For a complete list of rules on subject-verb agreement, see a very good article by Your Dictionary (20 Rules of Subject Verb Agreement).

Remember that the only part of the sentence that can affect the verb is the subject.

The Dreaded Comma Splice!

Ah, the comma splice… This grammar blunder struck fear in the deepest recesses of my heart in my high school English days and continues to make me shudder just a bit when I see one to this day. I can attribute this somewhat irrational fear of comma splices to my sophomore AP English teacher, Shirley Lyster. Miss Lyster threatened to give a failing grade to any paper that included even just one comma splice, hence my fear and trepidation. It worked, Miss Lyster! I now hate comma splices and spot them everywhere!
So, what is a comma splice? It is the use of a comma to “splice” two independent clauses together without a coordinating conjunction. Let’s look at the following example borrowed from the song “The Devil Went Down to Georgia” by The Charlie Daniels Band released on their 1979 album Million Mile Reflections: “The devil went down to Georgia, he was looking for a soul to steal.” This is a comma splice. We have two independent clauses (i.e., two sentences that can stand alone) that were erroneously joined together by a comma and nothing else.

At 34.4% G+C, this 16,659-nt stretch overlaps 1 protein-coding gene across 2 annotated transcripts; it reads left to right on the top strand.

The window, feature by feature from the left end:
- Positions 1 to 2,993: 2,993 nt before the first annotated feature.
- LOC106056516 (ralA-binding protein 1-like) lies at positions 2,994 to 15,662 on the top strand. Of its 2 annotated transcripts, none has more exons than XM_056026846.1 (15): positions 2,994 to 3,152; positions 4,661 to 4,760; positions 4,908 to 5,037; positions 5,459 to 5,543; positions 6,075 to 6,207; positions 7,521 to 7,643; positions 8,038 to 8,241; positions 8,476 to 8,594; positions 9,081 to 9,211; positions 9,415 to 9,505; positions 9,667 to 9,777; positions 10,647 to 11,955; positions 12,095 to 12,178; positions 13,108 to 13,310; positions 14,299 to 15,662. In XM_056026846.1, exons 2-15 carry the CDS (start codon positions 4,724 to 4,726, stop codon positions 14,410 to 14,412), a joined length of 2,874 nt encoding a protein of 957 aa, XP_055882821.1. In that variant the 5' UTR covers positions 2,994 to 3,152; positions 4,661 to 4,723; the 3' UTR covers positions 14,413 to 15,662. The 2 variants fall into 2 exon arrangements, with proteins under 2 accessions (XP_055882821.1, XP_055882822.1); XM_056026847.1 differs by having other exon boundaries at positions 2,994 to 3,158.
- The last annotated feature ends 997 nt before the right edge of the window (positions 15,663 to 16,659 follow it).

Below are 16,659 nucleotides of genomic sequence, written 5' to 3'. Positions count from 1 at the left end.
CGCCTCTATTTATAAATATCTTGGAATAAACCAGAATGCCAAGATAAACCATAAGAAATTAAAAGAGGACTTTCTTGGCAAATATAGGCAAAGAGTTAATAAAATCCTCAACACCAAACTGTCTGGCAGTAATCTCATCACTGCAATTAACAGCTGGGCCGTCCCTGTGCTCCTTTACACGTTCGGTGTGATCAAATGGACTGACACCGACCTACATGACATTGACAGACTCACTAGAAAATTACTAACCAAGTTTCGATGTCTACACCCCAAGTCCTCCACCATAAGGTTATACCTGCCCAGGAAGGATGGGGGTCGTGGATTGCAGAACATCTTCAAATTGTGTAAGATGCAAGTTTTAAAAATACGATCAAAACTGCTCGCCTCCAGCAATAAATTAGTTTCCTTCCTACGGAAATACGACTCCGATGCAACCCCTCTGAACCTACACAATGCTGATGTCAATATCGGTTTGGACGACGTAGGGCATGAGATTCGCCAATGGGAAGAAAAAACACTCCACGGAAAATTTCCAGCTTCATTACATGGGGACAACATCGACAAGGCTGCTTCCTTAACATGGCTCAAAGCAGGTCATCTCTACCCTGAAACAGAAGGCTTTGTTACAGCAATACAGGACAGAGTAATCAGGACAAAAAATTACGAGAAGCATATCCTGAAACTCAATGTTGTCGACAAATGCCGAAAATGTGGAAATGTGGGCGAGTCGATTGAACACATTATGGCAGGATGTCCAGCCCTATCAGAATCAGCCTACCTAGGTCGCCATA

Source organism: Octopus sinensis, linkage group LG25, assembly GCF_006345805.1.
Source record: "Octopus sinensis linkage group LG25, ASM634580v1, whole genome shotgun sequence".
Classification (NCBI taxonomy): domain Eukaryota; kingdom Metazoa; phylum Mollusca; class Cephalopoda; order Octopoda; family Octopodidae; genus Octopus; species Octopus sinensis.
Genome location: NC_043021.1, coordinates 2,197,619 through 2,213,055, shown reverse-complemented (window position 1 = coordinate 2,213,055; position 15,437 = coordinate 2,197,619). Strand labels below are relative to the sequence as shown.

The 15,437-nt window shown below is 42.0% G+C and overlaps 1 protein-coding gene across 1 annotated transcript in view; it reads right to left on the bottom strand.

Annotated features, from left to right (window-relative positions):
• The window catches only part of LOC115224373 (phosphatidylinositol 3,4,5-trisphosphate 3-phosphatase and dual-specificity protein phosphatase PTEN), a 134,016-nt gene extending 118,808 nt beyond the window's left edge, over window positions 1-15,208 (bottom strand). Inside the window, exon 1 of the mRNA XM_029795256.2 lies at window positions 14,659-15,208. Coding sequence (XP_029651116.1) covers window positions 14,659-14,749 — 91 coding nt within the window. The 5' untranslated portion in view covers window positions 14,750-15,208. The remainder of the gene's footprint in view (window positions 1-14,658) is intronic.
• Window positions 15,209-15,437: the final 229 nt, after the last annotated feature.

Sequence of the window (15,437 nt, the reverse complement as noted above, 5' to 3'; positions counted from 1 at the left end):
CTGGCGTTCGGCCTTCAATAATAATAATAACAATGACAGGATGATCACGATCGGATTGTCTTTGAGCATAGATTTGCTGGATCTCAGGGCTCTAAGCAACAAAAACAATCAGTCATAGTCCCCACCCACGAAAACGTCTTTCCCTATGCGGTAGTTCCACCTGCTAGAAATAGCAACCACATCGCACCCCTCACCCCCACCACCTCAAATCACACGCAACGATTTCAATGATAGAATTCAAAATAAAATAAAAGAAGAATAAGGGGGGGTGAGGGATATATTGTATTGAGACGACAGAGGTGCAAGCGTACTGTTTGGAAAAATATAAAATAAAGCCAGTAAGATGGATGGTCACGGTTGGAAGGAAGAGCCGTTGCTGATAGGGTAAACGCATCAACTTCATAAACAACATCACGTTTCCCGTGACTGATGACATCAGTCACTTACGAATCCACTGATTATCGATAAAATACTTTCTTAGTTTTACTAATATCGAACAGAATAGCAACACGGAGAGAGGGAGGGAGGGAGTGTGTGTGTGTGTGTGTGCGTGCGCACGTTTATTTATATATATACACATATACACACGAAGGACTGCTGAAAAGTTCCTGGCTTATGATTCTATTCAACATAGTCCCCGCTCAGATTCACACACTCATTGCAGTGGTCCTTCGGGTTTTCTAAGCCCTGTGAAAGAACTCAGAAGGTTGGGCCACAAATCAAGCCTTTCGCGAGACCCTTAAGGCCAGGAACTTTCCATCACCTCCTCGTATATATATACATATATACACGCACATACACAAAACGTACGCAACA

We can fix this a number of ways. We can simply change the comma to a semicolon: “The devil went down to Georgia; he was looking for a soul to steal.” We can add a subordinating conjunction: “The devil went down to Georgia because he was looking for a soul to steal.” We can add a coordinating conjunction and a comma: “The devil went down to Georgia, and he was looking for a soul to steal.” We can add a conjunctive adverb and a semicolon: “The devil went down to Georgia; moreover, he was looking for a soul to steal.” Lastly, we can simply separate the two sentences into the two separate independent clauses by changing the comma to a period: “The devil went down to Georgia. He was looking for a soul to steal.”